Needless to say, the bountiful fruit harvest meant hours and hours – and indeed days and days – of peeling and slicing apples and plums. So the mere 150 or so plums that I’ve dealt with this autumn pale into complete insignificance compared with my peeling exploits in the summer of 1982. Back then, I was actually dreaming of plums when I shut my eyes and was haunted by visions of rows and rows of plum trees all waving their laden branches at me and shouting “peel me” (sadly, I’m not joking!).

Still, plum trauma notwithstanding, those intense few weeks on the dairy farm proved to be a very happy and fulfilling period of my youth, even though the hallikit* Scottish farm labourer managed to put the spike of a hay rake through her trainer one day and nearly pinned her foot to the ground!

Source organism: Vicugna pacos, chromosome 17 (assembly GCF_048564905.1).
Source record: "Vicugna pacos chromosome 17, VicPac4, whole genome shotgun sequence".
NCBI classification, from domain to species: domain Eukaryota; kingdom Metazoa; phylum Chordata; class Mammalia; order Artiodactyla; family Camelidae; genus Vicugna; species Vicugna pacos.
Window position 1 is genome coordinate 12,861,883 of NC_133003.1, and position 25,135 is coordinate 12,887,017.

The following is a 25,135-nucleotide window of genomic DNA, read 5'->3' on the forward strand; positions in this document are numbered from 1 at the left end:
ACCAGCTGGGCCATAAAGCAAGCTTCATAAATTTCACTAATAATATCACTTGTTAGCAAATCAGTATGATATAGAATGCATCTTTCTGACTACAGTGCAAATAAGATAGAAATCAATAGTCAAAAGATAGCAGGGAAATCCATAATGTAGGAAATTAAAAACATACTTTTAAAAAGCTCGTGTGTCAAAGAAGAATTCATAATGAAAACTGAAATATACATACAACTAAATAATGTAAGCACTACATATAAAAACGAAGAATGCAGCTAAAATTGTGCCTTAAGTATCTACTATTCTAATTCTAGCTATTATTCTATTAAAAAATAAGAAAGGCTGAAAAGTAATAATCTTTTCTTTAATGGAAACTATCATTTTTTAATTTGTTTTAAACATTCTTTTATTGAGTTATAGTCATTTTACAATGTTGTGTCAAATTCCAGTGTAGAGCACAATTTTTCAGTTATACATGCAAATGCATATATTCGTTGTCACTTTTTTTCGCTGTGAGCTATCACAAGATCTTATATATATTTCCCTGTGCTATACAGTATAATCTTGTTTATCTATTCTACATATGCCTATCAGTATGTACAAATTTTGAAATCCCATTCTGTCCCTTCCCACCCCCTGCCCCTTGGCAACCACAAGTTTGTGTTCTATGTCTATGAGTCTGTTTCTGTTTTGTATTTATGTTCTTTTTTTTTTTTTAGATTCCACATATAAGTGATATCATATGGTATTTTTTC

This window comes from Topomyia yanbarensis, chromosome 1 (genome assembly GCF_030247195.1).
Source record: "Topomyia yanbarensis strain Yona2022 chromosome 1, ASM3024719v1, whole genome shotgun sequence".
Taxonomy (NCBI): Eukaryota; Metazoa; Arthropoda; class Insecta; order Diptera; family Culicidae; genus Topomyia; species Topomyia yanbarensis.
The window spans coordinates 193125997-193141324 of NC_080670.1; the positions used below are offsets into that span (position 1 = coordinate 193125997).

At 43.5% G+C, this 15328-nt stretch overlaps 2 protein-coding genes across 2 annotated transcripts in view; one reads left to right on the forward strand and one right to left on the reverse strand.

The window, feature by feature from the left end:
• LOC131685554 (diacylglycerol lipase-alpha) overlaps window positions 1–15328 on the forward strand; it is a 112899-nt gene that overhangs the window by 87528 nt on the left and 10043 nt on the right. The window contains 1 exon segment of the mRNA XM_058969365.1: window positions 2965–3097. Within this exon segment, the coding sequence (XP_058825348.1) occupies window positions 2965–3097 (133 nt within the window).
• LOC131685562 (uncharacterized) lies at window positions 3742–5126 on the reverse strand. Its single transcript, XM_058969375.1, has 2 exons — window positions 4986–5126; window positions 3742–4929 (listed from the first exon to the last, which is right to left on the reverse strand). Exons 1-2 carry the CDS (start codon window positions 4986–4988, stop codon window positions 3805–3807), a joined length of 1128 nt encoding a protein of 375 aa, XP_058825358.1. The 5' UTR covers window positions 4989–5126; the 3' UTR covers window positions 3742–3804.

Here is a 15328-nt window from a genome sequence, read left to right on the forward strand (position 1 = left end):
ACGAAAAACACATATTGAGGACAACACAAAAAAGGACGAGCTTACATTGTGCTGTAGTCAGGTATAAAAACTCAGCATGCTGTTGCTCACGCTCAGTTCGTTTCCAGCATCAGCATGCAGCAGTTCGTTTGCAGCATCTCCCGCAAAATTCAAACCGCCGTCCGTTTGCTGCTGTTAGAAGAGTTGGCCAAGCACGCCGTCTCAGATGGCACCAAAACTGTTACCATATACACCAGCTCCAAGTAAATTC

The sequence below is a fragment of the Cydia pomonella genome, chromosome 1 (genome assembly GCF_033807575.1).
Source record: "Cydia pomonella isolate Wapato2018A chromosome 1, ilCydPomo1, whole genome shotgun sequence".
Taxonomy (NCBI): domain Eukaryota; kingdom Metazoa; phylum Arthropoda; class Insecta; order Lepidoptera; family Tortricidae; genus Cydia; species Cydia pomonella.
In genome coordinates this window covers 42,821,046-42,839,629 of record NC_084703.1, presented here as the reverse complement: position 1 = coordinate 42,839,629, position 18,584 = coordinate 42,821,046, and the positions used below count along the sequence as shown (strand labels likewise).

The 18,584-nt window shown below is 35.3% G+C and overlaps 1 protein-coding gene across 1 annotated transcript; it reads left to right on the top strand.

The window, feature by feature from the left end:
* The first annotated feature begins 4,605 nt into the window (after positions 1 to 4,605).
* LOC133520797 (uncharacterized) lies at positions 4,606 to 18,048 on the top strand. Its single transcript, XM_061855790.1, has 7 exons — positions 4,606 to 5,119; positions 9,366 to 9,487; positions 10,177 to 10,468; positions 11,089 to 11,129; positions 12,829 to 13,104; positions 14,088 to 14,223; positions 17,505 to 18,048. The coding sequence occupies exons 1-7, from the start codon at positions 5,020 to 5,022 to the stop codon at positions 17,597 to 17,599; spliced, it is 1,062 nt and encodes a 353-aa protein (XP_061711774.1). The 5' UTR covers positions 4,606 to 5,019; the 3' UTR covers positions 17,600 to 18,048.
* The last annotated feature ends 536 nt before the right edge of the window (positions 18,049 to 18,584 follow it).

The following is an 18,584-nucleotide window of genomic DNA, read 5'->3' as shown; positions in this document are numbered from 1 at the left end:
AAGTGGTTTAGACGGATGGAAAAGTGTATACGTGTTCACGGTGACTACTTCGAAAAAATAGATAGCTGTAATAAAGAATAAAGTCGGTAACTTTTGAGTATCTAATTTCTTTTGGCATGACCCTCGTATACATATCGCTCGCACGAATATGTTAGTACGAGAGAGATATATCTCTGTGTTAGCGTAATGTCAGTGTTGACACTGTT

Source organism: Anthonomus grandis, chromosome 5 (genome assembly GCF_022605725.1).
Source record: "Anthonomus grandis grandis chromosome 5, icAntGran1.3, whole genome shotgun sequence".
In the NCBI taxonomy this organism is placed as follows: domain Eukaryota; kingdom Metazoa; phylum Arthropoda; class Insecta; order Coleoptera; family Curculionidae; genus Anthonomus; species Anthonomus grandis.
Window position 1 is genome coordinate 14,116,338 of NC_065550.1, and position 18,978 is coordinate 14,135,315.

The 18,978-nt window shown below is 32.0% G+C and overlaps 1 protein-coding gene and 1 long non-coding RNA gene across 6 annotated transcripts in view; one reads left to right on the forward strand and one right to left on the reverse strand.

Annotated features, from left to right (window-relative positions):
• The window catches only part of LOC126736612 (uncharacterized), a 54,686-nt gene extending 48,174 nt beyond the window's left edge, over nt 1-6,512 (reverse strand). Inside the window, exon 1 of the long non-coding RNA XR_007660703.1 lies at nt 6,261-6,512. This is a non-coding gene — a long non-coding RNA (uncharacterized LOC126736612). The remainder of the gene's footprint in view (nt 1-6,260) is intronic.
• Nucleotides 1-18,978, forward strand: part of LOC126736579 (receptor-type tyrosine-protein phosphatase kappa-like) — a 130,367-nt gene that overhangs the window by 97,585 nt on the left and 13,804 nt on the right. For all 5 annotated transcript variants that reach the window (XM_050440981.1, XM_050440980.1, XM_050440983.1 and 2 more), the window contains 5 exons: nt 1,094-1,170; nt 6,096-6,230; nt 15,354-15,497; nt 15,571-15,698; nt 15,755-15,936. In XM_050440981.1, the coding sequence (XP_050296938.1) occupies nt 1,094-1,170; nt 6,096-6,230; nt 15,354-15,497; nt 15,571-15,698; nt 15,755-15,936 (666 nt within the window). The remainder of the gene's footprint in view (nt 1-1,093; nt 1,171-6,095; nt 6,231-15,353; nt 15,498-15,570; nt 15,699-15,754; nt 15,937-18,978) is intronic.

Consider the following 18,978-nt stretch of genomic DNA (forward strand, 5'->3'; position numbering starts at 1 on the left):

Working alongside Vreni, Hans and the “Grossis” (as the grandparents were affectionately known) was a hugely rewarding experience – not in any financial way, as I think I earned about 90 pounds “pocket money” in total after deductions for my accommodation and keep, but rather because of what I learnt about how hard people can work physically, day after day, and yet still be content with their lot.